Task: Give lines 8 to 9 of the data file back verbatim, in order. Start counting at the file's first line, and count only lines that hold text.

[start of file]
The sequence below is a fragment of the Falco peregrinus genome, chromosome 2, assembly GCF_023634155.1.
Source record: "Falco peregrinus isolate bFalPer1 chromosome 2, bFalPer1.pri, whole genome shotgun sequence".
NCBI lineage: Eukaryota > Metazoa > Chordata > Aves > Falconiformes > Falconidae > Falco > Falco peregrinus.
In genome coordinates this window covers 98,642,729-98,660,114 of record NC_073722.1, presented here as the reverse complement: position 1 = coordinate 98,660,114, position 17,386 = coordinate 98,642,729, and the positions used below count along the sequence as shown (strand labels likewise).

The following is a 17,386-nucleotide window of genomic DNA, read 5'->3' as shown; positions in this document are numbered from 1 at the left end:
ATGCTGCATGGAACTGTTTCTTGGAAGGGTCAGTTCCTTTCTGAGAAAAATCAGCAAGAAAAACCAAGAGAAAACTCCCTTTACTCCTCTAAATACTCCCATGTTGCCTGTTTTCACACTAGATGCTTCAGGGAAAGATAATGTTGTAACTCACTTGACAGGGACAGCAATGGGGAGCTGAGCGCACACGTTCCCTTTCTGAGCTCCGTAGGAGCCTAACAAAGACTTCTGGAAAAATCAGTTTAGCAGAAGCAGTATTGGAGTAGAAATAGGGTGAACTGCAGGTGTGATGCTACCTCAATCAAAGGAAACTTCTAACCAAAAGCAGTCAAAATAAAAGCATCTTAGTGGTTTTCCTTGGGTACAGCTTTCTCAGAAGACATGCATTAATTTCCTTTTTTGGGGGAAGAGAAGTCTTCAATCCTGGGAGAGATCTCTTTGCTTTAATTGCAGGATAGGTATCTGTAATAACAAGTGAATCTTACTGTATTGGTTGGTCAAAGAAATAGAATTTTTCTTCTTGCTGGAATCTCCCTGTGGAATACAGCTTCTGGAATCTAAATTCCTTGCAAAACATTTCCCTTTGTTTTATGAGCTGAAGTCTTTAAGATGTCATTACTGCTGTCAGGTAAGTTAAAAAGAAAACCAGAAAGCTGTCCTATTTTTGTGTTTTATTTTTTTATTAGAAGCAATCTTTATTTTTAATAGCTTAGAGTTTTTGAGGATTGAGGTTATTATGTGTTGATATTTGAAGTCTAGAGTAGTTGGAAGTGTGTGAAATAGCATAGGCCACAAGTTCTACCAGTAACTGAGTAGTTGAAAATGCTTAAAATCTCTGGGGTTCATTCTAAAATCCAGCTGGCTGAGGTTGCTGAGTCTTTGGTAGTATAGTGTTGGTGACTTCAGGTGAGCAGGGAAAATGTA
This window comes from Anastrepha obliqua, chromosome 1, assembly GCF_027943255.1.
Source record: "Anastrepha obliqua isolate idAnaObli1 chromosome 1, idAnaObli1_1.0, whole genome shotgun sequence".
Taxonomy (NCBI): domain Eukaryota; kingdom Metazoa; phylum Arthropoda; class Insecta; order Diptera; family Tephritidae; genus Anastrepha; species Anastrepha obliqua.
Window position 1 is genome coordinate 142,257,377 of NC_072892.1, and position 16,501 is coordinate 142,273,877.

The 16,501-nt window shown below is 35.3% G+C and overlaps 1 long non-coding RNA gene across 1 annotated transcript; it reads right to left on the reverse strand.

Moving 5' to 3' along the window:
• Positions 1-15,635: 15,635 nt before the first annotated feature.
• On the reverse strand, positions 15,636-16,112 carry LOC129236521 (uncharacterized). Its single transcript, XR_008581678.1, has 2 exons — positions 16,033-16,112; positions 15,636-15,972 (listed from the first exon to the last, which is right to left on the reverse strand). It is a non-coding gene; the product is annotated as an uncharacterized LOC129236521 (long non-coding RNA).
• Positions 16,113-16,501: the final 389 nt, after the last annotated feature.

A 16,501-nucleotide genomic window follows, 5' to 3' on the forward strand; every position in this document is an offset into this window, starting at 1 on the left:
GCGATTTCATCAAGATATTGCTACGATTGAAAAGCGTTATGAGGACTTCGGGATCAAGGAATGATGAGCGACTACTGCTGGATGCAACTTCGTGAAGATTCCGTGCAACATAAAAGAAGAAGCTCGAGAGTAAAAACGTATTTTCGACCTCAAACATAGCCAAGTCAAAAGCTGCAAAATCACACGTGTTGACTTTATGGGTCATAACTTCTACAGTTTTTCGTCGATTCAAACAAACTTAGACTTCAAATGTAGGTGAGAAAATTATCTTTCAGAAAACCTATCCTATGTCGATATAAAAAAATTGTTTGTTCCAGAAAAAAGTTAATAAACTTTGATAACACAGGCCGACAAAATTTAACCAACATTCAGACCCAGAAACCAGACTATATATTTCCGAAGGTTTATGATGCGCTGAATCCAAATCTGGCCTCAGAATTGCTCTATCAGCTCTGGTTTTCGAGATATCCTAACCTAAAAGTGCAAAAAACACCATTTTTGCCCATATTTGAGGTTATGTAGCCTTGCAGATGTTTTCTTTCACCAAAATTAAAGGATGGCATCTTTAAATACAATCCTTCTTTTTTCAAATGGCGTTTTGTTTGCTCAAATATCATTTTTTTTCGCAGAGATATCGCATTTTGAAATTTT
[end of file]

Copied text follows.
Source record: "Anastrepha obliqua isolate idAnaObli1 chromosome 1, idAnaObli1_1.0, whole genome shotgun sequence".
Taxonomy (NCBI): domain Eukaryota; kingdom Metazoa; phylum Arthropoda; class Insecta; order Diptera; family Tephritidae; genus Anastrepha; species Anastrepha obliqua.